Sometimes it seems that everyone wants to tell older women how they should behave, what their role is, what their life is for. It seems that the experience of 60+ years of life is not expected to assist older women in managing their own lives. Fiction can challenge these expectations. Here is an older woman, Lady Slane, who having patiently lived in the shadow of a ‘great man’ takes her own decisions when she becomes a widow. All Passion Spent by Vita Sackville-West was published in 1931.
All Passion Spent
When women’s destiny is marriage what is one to do with the unassuming widow of a Very Great Man? Lady Slane’s husband was an exceptionally eminent and venerated man (former Viceroy of India, former prime minister), and she was his exemplary wife until she was widowed at 88 years of age.
Henry Lyulph Holland, first Earl of Slane, had existed for so long that the public had begun to regard him as immortal. The public, as a whole, find reassurance in longevity, and, after the necessary interlude of reaction, is disposed to recognise old age as a sign of excellence. (p5)
However, old age in a woman is not so well regarded. The dilemma of Lady Slane’s last years is faced by her six children (in their 60s themselves). They decide that she will stay with each of them in turn.
She has other ideas and makes her own decisions. To the consternation of her children she announces that she saw a house in Hampstead thirty years before and that it will do for her now. She rents it and lives in it with her maid.
This decision brings three new friends. The owner of the house, Mr Bucktrout, is a rather otherworldly man, with unusual ideas about the imminence of the end of the world, and about Lady Slane’s needs in the house. They become friends, along with the handyman, Mr Gosheron.
Her third old gentleman friend is Mr FitzGeorge, a rich connoisseur and collector. They met years before in India, and each had very favourable reactions to the other, but took things no further. He has waited, and she has cherished her memories. After a brief rekindled friendship Mr FitzGeorge dies leaving his fortune to Lady Slane. Her children are excited about the prospects of inheriting in their turn. She confounds them again by donating it to the nation.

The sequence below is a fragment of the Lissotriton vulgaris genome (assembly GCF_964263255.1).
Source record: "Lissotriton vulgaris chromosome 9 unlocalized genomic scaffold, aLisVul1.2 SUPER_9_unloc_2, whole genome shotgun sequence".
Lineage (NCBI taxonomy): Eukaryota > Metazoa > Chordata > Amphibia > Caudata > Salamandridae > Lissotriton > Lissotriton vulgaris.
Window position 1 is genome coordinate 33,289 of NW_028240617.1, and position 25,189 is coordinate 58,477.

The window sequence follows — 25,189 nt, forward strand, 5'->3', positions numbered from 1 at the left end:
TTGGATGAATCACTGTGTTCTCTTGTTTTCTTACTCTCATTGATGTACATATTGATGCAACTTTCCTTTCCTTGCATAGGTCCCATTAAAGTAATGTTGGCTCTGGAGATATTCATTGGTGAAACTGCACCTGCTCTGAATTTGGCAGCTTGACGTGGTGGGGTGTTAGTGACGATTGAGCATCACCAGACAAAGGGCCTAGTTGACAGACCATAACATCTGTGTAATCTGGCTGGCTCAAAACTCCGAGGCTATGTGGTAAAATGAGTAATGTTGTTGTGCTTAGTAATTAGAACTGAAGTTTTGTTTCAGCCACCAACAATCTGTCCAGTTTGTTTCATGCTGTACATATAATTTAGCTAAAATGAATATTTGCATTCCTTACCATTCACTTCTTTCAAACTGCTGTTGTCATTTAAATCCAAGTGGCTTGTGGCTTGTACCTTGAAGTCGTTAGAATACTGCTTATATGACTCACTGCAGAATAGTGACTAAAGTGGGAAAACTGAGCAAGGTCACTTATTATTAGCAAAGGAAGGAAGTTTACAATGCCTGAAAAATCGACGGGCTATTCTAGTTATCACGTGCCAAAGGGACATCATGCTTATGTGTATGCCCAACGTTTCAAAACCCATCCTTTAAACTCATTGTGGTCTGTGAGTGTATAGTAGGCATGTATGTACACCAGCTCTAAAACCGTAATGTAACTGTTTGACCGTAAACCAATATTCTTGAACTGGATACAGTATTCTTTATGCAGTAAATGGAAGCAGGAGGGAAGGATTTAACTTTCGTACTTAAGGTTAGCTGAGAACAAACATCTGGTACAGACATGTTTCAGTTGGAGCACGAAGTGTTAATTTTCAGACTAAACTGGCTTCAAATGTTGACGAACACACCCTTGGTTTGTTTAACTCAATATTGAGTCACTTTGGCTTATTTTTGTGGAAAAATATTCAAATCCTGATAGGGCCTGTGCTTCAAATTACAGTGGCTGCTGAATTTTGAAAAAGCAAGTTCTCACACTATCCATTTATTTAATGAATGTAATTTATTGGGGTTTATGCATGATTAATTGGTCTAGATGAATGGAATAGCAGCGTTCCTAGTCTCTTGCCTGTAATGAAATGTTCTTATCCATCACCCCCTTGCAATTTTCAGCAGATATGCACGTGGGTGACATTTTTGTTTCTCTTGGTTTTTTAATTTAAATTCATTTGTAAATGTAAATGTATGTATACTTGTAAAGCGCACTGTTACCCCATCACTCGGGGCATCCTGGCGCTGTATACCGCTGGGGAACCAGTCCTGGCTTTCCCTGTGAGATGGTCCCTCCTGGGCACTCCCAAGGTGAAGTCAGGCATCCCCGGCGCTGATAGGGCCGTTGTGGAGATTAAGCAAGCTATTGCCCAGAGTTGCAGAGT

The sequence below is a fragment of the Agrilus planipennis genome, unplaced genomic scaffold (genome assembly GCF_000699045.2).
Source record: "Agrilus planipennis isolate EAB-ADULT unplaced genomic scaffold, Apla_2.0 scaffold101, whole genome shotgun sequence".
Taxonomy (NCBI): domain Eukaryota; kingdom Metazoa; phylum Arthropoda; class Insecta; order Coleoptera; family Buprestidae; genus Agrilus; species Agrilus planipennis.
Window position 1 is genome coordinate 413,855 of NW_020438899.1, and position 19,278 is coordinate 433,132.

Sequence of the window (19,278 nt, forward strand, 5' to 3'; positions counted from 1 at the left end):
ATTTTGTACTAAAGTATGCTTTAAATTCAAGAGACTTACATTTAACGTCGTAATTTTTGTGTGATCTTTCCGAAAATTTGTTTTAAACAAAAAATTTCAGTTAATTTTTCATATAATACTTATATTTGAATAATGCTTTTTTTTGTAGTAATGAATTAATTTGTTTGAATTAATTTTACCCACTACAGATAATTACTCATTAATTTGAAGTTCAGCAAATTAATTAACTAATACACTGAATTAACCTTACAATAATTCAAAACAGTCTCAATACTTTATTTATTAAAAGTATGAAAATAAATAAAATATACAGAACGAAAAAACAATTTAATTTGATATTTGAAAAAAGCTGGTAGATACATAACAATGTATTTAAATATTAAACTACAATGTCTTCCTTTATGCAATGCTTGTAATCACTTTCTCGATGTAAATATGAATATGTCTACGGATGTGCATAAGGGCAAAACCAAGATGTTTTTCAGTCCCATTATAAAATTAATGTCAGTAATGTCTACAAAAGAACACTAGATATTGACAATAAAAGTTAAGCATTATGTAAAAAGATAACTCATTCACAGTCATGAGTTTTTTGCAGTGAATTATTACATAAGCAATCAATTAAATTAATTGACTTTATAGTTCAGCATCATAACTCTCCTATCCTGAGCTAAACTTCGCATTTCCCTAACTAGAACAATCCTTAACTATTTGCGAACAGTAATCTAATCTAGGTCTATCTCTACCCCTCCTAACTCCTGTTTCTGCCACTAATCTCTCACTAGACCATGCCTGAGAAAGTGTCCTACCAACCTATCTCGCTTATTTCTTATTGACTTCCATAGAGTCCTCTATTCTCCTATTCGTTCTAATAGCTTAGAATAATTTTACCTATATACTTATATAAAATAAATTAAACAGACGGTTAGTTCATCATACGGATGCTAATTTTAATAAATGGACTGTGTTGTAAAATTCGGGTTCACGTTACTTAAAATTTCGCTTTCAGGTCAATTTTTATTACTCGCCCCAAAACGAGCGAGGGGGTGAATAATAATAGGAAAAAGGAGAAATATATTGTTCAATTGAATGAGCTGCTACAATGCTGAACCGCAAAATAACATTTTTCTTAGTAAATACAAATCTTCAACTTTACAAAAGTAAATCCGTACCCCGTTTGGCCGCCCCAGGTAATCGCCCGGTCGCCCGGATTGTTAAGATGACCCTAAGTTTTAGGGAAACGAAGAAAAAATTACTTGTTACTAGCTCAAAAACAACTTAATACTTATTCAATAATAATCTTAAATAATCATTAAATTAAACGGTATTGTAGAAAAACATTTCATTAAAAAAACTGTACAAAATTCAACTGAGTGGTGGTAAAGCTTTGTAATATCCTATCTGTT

Years before, she sacrificed her desire to be a painter to her marriage and in her peaceful retreat in Hampstead she has time to reflect on what might have been if she hadn’t accidentally slipped into marriage. Her family, it is revealed, know nothing of her interior life, her youthful ambitions, or indeed of her desires now she is a widow.
All Passion Spent presents an attractive picture of an old woman. She confounds the expectations of everyone. She strikes out on her own (albeit with her maid) and finds new friendships. She spends her time as she chooses. These are all good things for an old woman to do. Readers may regret that she has had to wait until she was 88.
Perhaps the best thing she does is free the next generation but one from the same fate. Her donation of FitzGeorge’s fortune to the nation frees her grand-daughter from the expectation of a good marriage based on her prospects. Deborah comes to see her and reveals that she would like to be a musician and, no longer seen as an heiress, can realise her hopes for her future.
There is much pleasure in this book, like the three male characters. They are depicted with humour and more than a touch of caricature. The same is true of Lady Slane’s French maid Genoux. She says ‘Miladi’ to everything, but plays no real part except to expedite the smooth running of the domestic stuff. She too is an old woman, but her situation is not of concern to Vita Sackville-West. The author’s attitude is perhaps typical of her time and class. And Lady Slane’s charm, despite all those years in the great man’s shadow, is genuine. I finished this book with a sense of a life squandered by the social expectations of the time, and only a little pleasure at the heroine’s resolution.
All Passion Spent by Vita Sackville-West, first published in 1931 and republished by Virago Modern Classics in 1983.
Posted by Caroline Lodge of Bookword